The American Cincinnatus was equally solicitous towards America’s burgeoning Catholic community, and as Richard Brookhiser relates, for years many ardent Catholic magazines repaid the favor by rehashing a story of General Washington’s prayers leading to an apparition of the Virgin Mary at Valley Forge, a tale even less believable than Parson Weems’ story of the Quaker Loyalist turned Patriot.

The great man honored and welcomed all faiths, and as such he became the representative figure of the new republic which many Founding Fathers considered to be the New Jerusalem, and two hundred years later would be memorably evoked as “the shining city on a hill.”

Here’s wishing everyone a happy George Washington’s Birthday and a peaceful Lenten season, even if you don’t observe either.

– JVW

28 Responses to “George Washington Goes to Church”

  1. I’ll have to admit, though, a painting of the Virgin Mary appearing at Valley Forge would be pretty groovy. To all readers, please alert me if you ever come across one.

    JVW (ea76c4)

  2. Thank you for a fine essay, JVW.

    Simon Jester (0d54cc)

  3. This:

    All possess alike liberty of conscience and immunities of citizenship It is now no more that toleration is spoken of, as if it was by the indulgence of one class of people, that another enjoyed the exercise of their inherent natural rights.

    I look forward to these posts every year, JVW. Thank you for yet another interesting one. Oh, and I’ll be sure to keep an eye out for such a painting. Maybe even one on black velvet!

    Dana (1225fc)

  4. …’the Indispensable American, George Washington.’

    George Washington was born on February 22, 1732, at Popes Creek in Westmoreland County, in the British colony of Virginia. So wouldn’t that make him a British citizen by birth in the eyes of the Crown— or worse an “illegal”… an… “insurrectionist” in the eyes of the Royalists?!? 😉 😉 😉

    As to his ‘religious affiliation’… he may be one of the earliest to embrace a familiar refrain; ‘In God We Trust– all others, strictly cash…” as the book below may show… 😉 😉 😉

    Strongly recommend the highly amusing book: “George Washington’s Expense Account”
    by Marvin Kitman [1970]

    ‘First published by the Treasury Department in June 1833, Washington’s expense account has long been neglected by serious students of American history. Now, at last, the priceless document is made available to every reader. Here, item by authenticated and padded item, is the General’s bill for the eight years he led the bedraggled Revolutionaries — starting with the deluxe carriage he bought in Philadelphia (at a price that would equal a dozen Cadillacs in today’s currency) en route to taking control of the troops, right up to the stylish spread he provided on the eve of victory at Yorktown. No mere wallet’s-eye view of the hostilities, the richly footnoted expense account evokes more than the rattle of sabers, the roar of muskets, and the smell of defective gunpowder foisted off on the army by privateers. It evokes, too, the aromas of good food steaming in the special dining hut the General orderd built for his wife’s visit to Valley Forge, the rustle of clean sheets in countless inns during eight years of enforced bachelorhood, and the romance and mystery of such far-off places as Perth Amboy, the Paris of New Jersey. – Back cover.’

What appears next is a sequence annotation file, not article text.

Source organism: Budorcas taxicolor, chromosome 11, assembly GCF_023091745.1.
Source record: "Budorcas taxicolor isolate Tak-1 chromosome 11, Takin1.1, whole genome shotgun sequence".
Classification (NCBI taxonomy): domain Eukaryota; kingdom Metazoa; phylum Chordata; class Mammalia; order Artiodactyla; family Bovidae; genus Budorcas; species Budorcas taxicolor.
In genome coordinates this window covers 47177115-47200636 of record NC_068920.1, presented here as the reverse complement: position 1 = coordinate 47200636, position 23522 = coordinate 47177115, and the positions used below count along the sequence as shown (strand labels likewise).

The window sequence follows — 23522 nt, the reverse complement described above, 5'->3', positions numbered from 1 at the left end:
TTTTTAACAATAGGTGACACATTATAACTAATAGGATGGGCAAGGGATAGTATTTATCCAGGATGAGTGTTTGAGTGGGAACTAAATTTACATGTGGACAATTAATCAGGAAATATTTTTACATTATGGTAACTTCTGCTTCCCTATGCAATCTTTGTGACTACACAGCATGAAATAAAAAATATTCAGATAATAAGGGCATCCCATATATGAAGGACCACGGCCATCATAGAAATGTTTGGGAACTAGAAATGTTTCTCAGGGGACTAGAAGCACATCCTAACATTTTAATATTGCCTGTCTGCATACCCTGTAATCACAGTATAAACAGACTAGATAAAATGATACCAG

https://openlibrary.org/books/OL5076669M/George_Washington's_expense_account

    DCSCA (81e149)

  5. I like the second sentence too, Dana.

    For happily the Government of the United States, which gives to bigotry no sanction, to persecution no assistance requires only that they who live under its protection should demean themselves as good citizens, in giving it on all occasions their effectual support.

    But render unto Caesar the things that are Caesar’s!

    nk (e70658)

  6. As JVW no doubt knows, Lincoln, like Washington, practiced tolerance toward Catholics, at a time when the surge of Irish immigrants, and the rise of the “Know Nothing” party often made that harder for a practical politician.

    Supporters of the Know Nothing movement believed that an alleged “Romanist” conspiracy by Catholics to subvert civil and religious liberty in the United States was being hatched. Therefore, they sought to politically organize native-born Protestants in defense of their traditional religious and political values. The Know Nothing movement is remembered for this theme because Protestants feared that Catholic priests and bishops would control a large bloc of voters. In most places, the ideology and influence of the Know Nothing movement lasted only one or two years before it disintegrated due to weak and inexperienced local leaders, a lack of publicly proclaimed national leaders, and a deep split over the issue of slavery. In the South, the party did not emphasize anti-Catholicism as frequently as it emphasized it in the North and it stressed a neutral position on slavery,[3] but it became the main alternative to the dominant Democratic Party.

    (Links omitted.)

    But in those “one or two years”, the movement had remarkable successes.

    In modern terms, the movement could be described as both “progressive”, and, according to the Wikipedia article, “populist”.

    Jim Miller (f29931)

  7. For happily the Government of the United States, which gives to bigotry no sanction, to persecution no assistance

    You could almost forget this man enslaved over 200 people. That’s not to detract from his historic achievements, but it cannot be ignored either. Several of the Founders did the same, and they cannot be understood without understanding their cognitive dissonance.

    Kevin M (1ea396)

  8. Anti-Catholicism did not end with the demise of the American Party. The same period that saw the rise of Jim Crow also saw anti-Catholic and anti-immigrant policies rise in the GOP, particularly with James Blaine’s presidential candidacy in 1884. While he was unsuccessful, many states have anti-Catholic “Blaine amendments” banning public funds for private schools (meaning non-Protestant schools as all public schools were openly Protestant).